Dubstep 10Wobble?
January 17, 2012 1:43 PM   Subscribe

Tell me what I need to know about dubstep.

Somehow -- despite having a music-fan pedigree that started with Skinny Puppy and Ministry in the late '80s, and kind of morphed through groups like Meat Beat Manifesto into IDM in the '90s concurrent with trip-hop and hip-hop, and enjoying the Ninja Tune stable of bands and sounds through the early 2000s -- I have missed dubstep entirely. As in, I like, just heard about it a couple of months ago via MeFi, and other than a few basic concepts (beat dropping, "wobble") know nothing at all about it.

If I were to make a two- or three-week listening schedule to try to pick up on what dubstep's all about, what are the seminal releases? What's the absolute essential stuff I need to listen to if I want to have a fairly decent overview?

I'm really not interested in hearing reasons not to listen to dubstep. I appreciate that it's got a lot of detractors, but please make recommendations from the angle of a Richard D. James/u-Ziq/Amon Tobin fan trying to get a 101 on this whole sub-subgenre he's never explored before.
posted by Shepherd to Media & Arts (25 answers total) 40 users marked this as a favorite
As far as seminal records, Burial's Untrue is a big one and my personal favorite.
posted by griphus at 1:49 PM on January 17, 2012 [2 favorites]

I'm a big fan of Skrillex, you should really check out his stuff.
posted by furiousxgeorge at 1:51 PM on January 17, 2012 [2 favorites]

Oh, and, Mary Anne Hobbs is the DJ who basically broke dubstep to the masses in the late '00s. There's an archive of her shows here. I don't think any are available to listen to, but there's artists and tracks listed.
posted by griphus at 1:55 PM on January 17, 2012 [1 favorite]

A good explanation of what dubstep is:
posted by victory_laser at 1:55 PM on January 17, 2012 [11 favorites]

Worth checking out this current post on the blue.
posted by lukemeister at 1:56 PM on January 17, 2012

It's weird - dubstep seems like the least well defined electronic genre in the history of poorly defined electronic genres. On the one hand you have Skrillex and the Butch Clancy mix of Pumped Up Kicks (and to a lesser extent artists like Deadmau5), on the other hand you have Chrissy Murderbot putting together a mix labeled Dubstep that sounds more post-Jungle/dNb than anything else.

I suspect it's turned into an umbrella term for everything that goes wubwubwub. A DJ friend of mine once defined it as music that sounds like a really good party going on next door that you can just sort of hear through the walls.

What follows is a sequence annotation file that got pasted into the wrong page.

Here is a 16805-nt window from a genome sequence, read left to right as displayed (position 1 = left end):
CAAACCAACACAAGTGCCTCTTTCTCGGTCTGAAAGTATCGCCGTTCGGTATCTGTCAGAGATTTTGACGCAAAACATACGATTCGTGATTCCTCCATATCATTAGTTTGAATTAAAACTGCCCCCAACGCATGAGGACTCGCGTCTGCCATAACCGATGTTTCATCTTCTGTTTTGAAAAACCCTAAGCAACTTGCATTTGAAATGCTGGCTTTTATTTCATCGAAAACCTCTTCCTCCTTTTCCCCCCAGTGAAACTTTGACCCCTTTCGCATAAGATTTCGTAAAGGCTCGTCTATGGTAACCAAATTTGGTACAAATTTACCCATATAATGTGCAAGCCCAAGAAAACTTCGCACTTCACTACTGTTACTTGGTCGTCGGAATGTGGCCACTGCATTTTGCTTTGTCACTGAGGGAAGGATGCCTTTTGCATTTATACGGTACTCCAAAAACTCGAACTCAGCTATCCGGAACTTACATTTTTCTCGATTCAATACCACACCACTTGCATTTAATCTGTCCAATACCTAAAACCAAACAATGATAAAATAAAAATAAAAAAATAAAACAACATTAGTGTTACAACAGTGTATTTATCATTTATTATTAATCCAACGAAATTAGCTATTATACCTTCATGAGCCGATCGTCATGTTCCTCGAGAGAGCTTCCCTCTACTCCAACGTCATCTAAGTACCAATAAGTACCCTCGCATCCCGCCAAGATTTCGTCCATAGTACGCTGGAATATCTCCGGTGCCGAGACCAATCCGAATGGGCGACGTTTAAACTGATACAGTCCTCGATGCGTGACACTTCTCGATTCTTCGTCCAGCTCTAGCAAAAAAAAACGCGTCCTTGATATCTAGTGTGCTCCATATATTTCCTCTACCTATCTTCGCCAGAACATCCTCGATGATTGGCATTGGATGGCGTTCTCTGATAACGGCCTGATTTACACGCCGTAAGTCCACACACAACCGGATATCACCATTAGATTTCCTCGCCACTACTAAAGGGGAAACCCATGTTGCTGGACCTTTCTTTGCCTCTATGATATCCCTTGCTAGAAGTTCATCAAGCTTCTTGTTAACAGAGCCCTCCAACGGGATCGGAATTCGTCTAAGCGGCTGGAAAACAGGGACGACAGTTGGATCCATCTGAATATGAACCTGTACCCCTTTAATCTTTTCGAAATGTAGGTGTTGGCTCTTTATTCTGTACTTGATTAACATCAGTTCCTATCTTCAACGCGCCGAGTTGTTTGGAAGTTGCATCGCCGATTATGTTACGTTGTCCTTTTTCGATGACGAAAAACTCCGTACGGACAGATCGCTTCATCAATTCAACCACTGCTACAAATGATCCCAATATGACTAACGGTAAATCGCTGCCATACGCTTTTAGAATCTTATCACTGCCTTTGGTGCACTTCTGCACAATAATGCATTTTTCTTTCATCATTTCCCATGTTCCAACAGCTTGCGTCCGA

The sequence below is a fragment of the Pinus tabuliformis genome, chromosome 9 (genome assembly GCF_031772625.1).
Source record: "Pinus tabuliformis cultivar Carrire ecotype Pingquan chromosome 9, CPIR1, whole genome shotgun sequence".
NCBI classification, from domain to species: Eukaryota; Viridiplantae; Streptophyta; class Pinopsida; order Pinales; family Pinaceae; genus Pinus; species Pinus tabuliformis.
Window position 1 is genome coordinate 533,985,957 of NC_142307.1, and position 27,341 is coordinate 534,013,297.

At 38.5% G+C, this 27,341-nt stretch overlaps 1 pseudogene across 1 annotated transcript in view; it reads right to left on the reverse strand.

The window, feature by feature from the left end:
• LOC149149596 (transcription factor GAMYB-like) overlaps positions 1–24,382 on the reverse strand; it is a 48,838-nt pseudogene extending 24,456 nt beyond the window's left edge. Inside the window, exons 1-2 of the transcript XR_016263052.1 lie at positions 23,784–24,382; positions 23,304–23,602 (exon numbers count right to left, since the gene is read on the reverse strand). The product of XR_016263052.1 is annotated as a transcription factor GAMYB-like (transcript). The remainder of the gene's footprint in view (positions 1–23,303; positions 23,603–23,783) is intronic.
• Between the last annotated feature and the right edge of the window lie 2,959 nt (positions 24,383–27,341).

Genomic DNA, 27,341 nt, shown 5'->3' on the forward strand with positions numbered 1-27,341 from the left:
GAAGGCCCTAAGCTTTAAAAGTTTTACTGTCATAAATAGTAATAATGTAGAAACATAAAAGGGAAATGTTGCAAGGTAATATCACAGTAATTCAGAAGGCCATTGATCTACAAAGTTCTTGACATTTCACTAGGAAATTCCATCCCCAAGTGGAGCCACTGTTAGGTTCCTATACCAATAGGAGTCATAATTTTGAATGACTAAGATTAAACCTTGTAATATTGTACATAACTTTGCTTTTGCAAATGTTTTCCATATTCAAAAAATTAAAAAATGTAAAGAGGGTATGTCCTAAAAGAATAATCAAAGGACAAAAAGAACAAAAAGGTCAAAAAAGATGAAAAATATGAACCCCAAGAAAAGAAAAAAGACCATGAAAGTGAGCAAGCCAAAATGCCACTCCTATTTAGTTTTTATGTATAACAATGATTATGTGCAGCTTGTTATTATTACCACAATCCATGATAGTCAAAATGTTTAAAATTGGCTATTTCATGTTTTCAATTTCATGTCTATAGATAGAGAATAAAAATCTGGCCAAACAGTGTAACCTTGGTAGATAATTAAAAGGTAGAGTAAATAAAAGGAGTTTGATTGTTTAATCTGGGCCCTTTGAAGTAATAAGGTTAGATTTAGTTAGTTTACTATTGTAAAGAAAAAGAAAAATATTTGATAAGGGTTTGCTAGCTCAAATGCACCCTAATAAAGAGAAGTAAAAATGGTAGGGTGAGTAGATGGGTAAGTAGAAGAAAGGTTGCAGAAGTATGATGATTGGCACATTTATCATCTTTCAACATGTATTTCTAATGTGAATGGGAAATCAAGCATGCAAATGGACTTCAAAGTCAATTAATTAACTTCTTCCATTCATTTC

posted by Kyol at 2:00 PM on January 17, 2012 [5 favorites]

Best answer: Here is Dubstep warz (2006) from Mary Anne Hobbs's radio 1 show. I think this was the first widely available and cohesive "document" of the scene.

Also check out her compilations Warrior Dubz (2006), Evangeline (2008) and Wild Angels (2009). The last one is not "dubstep" so much as just focused on experimental bass music.
posted by subtle-t at 2:00 PM on January 17, 2012 [2 favorites]

Aww, I biffed the link for butch clancy. Here.
posted by Kyol at 2:01 PM on January 17, 2012 [2 favorites]

I suspect it's turned into an umbrella term for everything that goes wubwubwub.

Not to mention lots of things that don't go wubwubwub (some people even call most of the wubwubwub stuff 'brostep' and differentiate it from dubstep.)
posted by naju at 2:02 PM on January 17, 2012 [1 favorite]

Listen to anything by Digital Mystikz. I'd recommend starting with the 'Box of Dub – Dubstep and Future Dub' compilation as well, it was on Spotify last I checked. Also check out any record released by Hyperdub, '5 years of Hyperdub' is probably a good place to start, also on Spotify.
posted by blaisedell at 2:07 PM on January 17, 2012

You may find this series posted on Cyborgology helpful: Part 1, Part 2.
posted by Kitty Stardust at 2:21 PM on January 17, 2012

Before dubstep had a name, certain UK garage producers put out "experimental" works that prefigured the scene. Here are a few proto-dubstep names to check out.

El-B - Burial (worth checking out on his own merits) has basically admitted that he is copying El-B's drum programming and not doing a particularly good job.

Horsepower Productions - To the Rescue (2004) - you can really hear the dub influence here, filtered through the Berlin/basic channel/chain reaction production sensibility. This specific would later be rediscovered by appleblim and others - check out, for example, Dubstep Allstars Vol. 6.
posted by subtle-t at 2:23 PM on January 17, 2012